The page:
Lightning doesn’t strike twice, does it?
Last updated on 13th December, 2017 at 10:03 am
Insuring everything inside your house is a no-brainer. But don’t forget about the part that keeps you safe, the roof over your head. We look into the importance of building insurance.
The saying “safe as houses” is often misleading – ask any homeowner who has had to cough up large sums of money for repair work to their houses in the event of a storm or a fire! But you can shield yourself against these unexpected and unwanted expenses by taking out building insurance. As the name suggests, building insurance provides cover for any damage to the buildings, including walls, paving, outbuildings, car ports and swimming pools in the event of a fire, flood, earthquake, lightning, explosion or any other major disaster.
Keep your building insurance
When you take out a mortgage/bond, the financial institution that provides the home loan compels you to take out building insurance. If you’re fortunate enough to pay off your mortgage bond faster than the contractual period of the loan, you may be tempted to cancel the building insurance you took out with your bond. This is unwise. Ask yourself if you have, say, R50 000 or more at your disposal to replace something in the event of a disaster. Repairs to buildings often amount to thousands of rand – money that you may not have readily available. In exchange for a monthly premium of approximately R300 (just an estimate) for a three-bedroomed house, the insurer will carry the risk on your behalf and pay for the replacement and/or repair work.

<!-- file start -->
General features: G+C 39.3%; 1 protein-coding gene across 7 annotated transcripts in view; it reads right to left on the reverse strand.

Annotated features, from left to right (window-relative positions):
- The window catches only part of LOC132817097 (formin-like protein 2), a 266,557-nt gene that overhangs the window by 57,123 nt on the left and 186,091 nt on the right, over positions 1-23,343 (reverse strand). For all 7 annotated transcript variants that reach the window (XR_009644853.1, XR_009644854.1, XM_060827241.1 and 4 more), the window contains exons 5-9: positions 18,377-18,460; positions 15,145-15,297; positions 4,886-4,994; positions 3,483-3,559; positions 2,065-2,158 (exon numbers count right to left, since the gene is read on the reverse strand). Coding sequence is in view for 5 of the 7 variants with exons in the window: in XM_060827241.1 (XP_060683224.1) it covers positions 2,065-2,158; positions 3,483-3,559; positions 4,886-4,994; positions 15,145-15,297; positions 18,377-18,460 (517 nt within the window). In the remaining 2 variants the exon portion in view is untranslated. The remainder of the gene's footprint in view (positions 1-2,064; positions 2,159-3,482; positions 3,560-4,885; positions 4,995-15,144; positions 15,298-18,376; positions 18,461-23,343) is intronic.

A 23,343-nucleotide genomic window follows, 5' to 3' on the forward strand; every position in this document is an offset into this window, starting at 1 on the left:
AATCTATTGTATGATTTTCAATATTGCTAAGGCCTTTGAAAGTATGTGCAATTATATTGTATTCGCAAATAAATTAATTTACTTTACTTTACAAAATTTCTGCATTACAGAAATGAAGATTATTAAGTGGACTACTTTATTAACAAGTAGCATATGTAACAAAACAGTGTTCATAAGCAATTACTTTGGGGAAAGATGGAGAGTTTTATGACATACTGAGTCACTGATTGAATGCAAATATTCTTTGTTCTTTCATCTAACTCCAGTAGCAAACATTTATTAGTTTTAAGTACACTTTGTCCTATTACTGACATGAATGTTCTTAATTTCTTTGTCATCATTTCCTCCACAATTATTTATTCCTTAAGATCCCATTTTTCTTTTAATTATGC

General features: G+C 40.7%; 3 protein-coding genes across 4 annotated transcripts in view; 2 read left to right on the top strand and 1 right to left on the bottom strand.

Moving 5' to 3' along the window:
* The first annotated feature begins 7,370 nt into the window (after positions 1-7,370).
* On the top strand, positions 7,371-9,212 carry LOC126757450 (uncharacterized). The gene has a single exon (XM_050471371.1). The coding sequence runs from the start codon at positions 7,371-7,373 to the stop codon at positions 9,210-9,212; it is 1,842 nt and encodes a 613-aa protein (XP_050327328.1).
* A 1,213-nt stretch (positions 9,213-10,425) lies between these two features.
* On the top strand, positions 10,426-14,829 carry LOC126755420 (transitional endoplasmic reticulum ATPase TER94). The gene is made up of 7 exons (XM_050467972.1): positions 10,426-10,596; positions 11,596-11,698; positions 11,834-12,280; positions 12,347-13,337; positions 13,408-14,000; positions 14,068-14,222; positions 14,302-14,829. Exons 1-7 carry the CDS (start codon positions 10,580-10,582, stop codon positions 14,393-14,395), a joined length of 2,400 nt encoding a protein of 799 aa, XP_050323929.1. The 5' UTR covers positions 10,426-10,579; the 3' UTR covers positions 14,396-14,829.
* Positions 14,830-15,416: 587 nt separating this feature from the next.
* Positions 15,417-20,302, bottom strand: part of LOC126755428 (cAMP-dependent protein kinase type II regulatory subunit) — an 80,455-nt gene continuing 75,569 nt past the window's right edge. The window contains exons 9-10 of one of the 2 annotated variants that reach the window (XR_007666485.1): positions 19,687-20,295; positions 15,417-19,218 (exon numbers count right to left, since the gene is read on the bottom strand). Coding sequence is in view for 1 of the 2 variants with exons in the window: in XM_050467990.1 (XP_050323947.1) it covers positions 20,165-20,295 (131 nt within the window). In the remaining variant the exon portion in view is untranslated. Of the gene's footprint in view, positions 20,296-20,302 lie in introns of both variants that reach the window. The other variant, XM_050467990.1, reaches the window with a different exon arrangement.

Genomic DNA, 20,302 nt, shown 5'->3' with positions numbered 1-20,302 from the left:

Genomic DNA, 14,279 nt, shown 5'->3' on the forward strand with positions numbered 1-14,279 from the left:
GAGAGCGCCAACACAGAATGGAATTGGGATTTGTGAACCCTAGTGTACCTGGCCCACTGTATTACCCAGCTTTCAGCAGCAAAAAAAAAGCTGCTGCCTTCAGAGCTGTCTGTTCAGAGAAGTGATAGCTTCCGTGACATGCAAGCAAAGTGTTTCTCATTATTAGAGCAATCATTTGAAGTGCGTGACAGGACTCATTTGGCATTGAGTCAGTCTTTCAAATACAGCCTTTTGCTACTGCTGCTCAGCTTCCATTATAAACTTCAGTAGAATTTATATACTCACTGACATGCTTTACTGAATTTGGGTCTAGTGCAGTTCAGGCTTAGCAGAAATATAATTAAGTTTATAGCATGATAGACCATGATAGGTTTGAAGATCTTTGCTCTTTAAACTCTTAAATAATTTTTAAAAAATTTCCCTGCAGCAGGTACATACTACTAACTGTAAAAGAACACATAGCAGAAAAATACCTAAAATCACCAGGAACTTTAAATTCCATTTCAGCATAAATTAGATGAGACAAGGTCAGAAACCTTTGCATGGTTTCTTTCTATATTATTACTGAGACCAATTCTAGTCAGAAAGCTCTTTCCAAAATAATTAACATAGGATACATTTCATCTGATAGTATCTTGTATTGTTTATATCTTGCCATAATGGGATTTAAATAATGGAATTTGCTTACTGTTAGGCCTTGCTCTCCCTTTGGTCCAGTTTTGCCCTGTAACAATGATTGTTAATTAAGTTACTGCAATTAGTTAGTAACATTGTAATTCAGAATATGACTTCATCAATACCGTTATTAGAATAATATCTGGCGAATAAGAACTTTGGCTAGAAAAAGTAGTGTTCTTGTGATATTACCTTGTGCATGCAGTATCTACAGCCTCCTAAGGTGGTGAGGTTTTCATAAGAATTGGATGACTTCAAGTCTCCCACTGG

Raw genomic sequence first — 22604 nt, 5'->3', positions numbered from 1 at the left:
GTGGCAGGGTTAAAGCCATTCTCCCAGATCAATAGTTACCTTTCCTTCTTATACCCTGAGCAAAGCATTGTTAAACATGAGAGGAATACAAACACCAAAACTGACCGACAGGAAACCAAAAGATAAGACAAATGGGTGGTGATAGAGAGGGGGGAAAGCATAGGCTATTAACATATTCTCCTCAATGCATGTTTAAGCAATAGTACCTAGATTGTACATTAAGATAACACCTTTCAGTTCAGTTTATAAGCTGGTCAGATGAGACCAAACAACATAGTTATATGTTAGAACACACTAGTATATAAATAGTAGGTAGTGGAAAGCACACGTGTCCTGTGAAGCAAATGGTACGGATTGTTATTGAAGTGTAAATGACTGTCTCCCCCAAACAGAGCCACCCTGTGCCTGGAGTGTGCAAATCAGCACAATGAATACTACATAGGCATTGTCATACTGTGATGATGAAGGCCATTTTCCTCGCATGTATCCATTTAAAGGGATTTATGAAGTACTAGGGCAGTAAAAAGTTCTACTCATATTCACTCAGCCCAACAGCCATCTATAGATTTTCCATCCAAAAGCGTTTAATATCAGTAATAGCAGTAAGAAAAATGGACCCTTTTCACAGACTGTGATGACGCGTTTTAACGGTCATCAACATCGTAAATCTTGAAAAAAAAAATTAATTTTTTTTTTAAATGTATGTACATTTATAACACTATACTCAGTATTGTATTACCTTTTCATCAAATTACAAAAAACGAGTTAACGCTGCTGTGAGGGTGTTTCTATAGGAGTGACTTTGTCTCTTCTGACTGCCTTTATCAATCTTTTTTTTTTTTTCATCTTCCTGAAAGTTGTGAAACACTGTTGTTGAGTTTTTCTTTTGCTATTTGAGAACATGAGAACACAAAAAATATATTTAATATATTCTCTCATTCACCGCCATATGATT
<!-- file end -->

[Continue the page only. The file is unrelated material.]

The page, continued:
Most insurers offer comprehensive cover that also includes fixing or replacing the windows, gates and fences to your house if these are damaged in the event of a burglary. Wear and tear and damage to geysers, water pipes and other electronic equipment that are connected to your house are often included in the cover at an additional premium, while some insurance policies also provide subsidence and landslip cover when the land on which the property is situated caves in, or moves upward, downward, or sideways. As with all insurance policies, make sure you understand the terms and exclusions of the contract, read the fine print and shop around for the best rate.
By Liesl Peyper
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